“You guys are so dead.”
The words hung in the air for a moment and Stranger hoped they would not prove to be prophetic. Then, at the back of the crowd, people started shifting about, and a couple went flying with startled yelps when they didn’t get out of the way quickly enough to suit the tastes of the tiny commotion that went there.
“No”, a new voice said, and the music abruptly stopped playing. “If anyone’s getting killed here tonight, it will be because I killed them. Bardhak, Serdia, put your claws away. And Stranger, for the love of the ever-fucking gods, do endeavor to keep the rest of your clothes on.”
The hostility seeped out of the crowd, like the air from a punctured balloon, and they parted before a small woman with frizzy, dark purple hair and eyes that glowed brightly red in the murky light of the bar. Warlike sashayed – there was really no other word to describe her hip-shot, provocative gait – through the thinning, grumbling crowd and stopped right before Stranger. She had to tip her head back, but her scowl was fierce, and the look she gave Stranger was anything other than friendly. Only the way the corners of her eyes crinkled slightly betrayed any pleasure she might have experienced at the sight of him.
“Stranger”, she said. “You would do all the world a great kindness, if you changed your name to Trouble. That way, they would know what was coming the moment they crossed your path.”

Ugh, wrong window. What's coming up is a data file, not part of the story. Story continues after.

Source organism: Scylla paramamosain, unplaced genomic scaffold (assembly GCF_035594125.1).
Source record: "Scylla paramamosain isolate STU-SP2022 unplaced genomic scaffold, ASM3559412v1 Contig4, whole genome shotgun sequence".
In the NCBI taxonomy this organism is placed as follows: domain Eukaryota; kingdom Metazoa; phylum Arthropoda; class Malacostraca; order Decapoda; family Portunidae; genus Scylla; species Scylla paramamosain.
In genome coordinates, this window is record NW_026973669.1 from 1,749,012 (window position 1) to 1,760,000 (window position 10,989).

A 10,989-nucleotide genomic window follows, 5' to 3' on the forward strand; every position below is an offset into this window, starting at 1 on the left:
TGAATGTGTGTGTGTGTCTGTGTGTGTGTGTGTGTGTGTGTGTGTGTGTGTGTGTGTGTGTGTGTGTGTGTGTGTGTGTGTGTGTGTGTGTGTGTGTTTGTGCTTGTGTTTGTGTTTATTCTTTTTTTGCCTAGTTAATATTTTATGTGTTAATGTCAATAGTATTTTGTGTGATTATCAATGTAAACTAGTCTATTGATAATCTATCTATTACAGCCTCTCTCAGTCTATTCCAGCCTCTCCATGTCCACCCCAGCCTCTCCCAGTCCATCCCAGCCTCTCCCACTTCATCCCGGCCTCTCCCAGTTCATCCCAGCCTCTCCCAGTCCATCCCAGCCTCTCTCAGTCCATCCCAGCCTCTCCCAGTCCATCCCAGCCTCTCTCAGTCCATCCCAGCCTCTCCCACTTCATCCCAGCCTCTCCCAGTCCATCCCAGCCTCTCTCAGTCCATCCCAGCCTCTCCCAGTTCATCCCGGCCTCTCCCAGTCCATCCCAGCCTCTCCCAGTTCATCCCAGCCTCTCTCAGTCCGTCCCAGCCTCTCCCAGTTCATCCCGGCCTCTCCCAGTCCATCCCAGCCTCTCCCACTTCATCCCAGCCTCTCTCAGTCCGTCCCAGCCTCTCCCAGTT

“Warlike”, Stranger said. “Your hospitality is impeccable, as ever.”
“Don’t give me that”, she said, rising onto her tiptoes to give him a kiss on the cheek and a brisk slap on the unscarred side of his face. “If you’d give warning before dropping by, I could take steps to ensure things like this didn’t happen.”
“Yeah, well, the next time the desert demons come out to play, I’ll have to remember to tell them to give the caravan masters fair warning. That way, I’ll know when I have time off, and will be able to give you proper notification.”
“That’s nice”, Warlike said, her flighty attention having already fluttered on to the shiny, new object among them. “What’s this?”
She reached out to flick the boy’s hair away from his forehead, then quickly pulled back when his sharp teeth nipped at her fingers. She shook her hand violently, sending droplets of scarlet flying, before sticking her fingers into her mouth, like a little kid. Her next words came out dampened by obstructing digits, but Stranger managed to make them out nonetheless.